A few weeks ago, “The Hilltop Monitor” ran an editorial that was critical of Meryl Streep’s Golden Globe award acceptance speech, in which she made some—seemingly—disparaging comments about Mixed Martial Arts (MMA) and football.
“Hollywood is crawling with foreigners and outsides, and if we kick them all out, you’ll have nothing to watch but football and Mixed Martial Arts, which are not the arts,” Streep said, met by thunderous applause.
In this editorial, Streep was criticized for contributing to a stereotype that “Hollywood stars are arrogant, hypocritical and out of touch.” This is a fair point to make. Saying that without cinema there would be nothing to watch but football and MMA is an unnecessary inclusion, and it certainly sounds elitist. Implicit in this comment is that whatever Streep and her colleagues are doing is more important than, say, an MMA athlete.
As divisive and pointless as this is, I can’t help but be annoyed that her much more important point, that President Trump’s (although she never refers to him by name) stance on immigration is highly damaging, was overshadowed by this throwaway comment about sports. In the days following, commentary about her acceptance speech was dominated by this flippant inclusion in what I can only suspect was a tactic to divert attention away from her political critique.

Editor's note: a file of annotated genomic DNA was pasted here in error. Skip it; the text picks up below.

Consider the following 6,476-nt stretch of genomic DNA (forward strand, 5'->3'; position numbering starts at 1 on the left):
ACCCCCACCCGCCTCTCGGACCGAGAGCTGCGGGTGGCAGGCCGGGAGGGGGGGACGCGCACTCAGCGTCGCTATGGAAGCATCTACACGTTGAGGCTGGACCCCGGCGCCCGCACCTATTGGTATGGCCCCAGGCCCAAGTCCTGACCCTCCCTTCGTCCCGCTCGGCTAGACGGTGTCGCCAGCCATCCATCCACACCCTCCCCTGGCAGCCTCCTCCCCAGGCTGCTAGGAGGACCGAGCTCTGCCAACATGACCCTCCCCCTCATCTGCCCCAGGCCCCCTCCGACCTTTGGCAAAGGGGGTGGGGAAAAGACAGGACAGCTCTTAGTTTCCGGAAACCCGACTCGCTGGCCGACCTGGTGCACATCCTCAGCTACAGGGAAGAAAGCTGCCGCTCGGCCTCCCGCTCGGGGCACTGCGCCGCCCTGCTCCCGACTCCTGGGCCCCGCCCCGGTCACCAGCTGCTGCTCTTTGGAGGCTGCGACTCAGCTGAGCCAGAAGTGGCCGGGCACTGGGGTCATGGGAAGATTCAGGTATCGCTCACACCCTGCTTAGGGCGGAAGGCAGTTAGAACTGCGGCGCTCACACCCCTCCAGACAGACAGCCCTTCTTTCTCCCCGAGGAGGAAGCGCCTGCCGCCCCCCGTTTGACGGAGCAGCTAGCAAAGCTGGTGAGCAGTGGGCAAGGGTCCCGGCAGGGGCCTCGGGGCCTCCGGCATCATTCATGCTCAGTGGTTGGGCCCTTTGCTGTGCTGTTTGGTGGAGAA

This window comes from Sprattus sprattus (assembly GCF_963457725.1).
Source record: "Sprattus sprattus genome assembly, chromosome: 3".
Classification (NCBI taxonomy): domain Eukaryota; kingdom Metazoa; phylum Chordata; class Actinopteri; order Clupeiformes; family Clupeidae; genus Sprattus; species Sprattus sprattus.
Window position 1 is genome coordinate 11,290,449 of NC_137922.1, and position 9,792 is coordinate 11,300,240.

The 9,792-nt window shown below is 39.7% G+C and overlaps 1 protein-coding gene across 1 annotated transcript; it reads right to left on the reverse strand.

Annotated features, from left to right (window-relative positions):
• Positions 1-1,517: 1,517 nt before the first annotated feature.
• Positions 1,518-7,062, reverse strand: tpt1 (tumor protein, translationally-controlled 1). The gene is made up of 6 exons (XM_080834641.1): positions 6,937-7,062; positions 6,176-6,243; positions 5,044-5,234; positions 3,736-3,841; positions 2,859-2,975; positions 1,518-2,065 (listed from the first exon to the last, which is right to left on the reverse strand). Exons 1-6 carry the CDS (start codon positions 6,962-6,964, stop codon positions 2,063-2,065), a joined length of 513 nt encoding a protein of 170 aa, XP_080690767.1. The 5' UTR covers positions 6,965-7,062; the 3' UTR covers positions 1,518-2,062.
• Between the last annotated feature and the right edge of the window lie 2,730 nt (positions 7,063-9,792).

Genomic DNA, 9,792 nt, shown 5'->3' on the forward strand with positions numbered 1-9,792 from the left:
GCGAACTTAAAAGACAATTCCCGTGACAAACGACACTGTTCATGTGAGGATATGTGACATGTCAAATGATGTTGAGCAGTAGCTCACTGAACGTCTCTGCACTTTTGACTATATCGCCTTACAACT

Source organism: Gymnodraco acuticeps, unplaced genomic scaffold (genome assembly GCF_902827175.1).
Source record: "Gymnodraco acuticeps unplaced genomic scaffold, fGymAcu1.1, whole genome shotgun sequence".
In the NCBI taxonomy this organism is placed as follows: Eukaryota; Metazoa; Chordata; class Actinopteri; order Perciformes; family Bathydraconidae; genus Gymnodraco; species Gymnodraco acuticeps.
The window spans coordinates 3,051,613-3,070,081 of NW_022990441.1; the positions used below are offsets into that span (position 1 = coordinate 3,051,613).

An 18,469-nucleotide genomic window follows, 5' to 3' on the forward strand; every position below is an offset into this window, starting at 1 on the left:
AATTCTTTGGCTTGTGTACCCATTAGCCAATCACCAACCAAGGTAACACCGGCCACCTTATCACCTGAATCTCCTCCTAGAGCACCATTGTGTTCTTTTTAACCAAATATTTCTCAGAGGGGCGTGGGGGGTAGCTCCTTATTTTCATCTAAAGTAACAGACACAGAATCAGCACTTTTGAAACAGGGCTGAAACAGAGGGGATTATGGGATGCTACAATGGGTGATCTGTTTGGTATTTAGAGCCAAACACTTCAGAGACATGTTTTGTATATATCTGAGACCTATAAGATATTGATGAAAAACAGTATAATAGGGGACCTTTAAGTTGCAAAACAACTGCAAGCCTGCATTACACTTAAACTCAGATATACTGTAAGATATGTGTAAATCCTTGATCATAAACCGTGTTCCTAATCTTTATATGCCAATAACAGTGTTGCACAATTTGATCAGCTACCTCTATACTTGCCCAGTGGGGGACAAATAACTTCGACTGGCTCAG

This should really come as no surprise. Right-wing media outlets can’t be expected to take seriously the liberal Mother Theresa who is Meryl Streep, nor the oasis of wealthy Democrats that is Hollywood. But criticisms of Streep’s comments about sports do take away from the other aspects of her speech, and it should be recognized as a political maneuver.
That all being said, Streep does have a point that sports are not the arts. This is not to say that sports are not culture; they most certainly are, considering that, as this editorial pointed out, football events attract millions and millions more viewers than award shows. Anything that attracts that much attention and contributes to a shared cultural consciousness on that scale must be recognized as culture.
Yet, to take issue with the comment that sports are not the arts seems misguided. Sure, one can emphasize that MMA has the word “arts” in it. And there is something to be said about the way sports uses the human body as a kind of canvass. That because there is a degree of intense athleticism necessary to have a career in professional sports, the human body does need to reach a certain level of perfection, and this can seem artful.
But if art encourages us to think differently about ourselves, about the world, or if art invites us to make observations about the human condition or experience, I neglect to see how a football game or an MMA fight measures up to painting, sculpting or filmmaking.
Recognizing that I’m coming from a particular bias here, as a student of the humanities, it is not my intention to seem exclusionary or elitist. Rather I hope to problematize and add to a discussion about what is at stake when we broaden our sense of what can be called “art.”
If football or MMA is a particular passion or pastime to you, I want you to be able to enjoy it. It would be judgmental of me to assert that everyone must value, say, postmodern French cinema, and that this is even better than sports.
People should enjoy what they enjoy, yet at the same time be critical of how they engage in culture.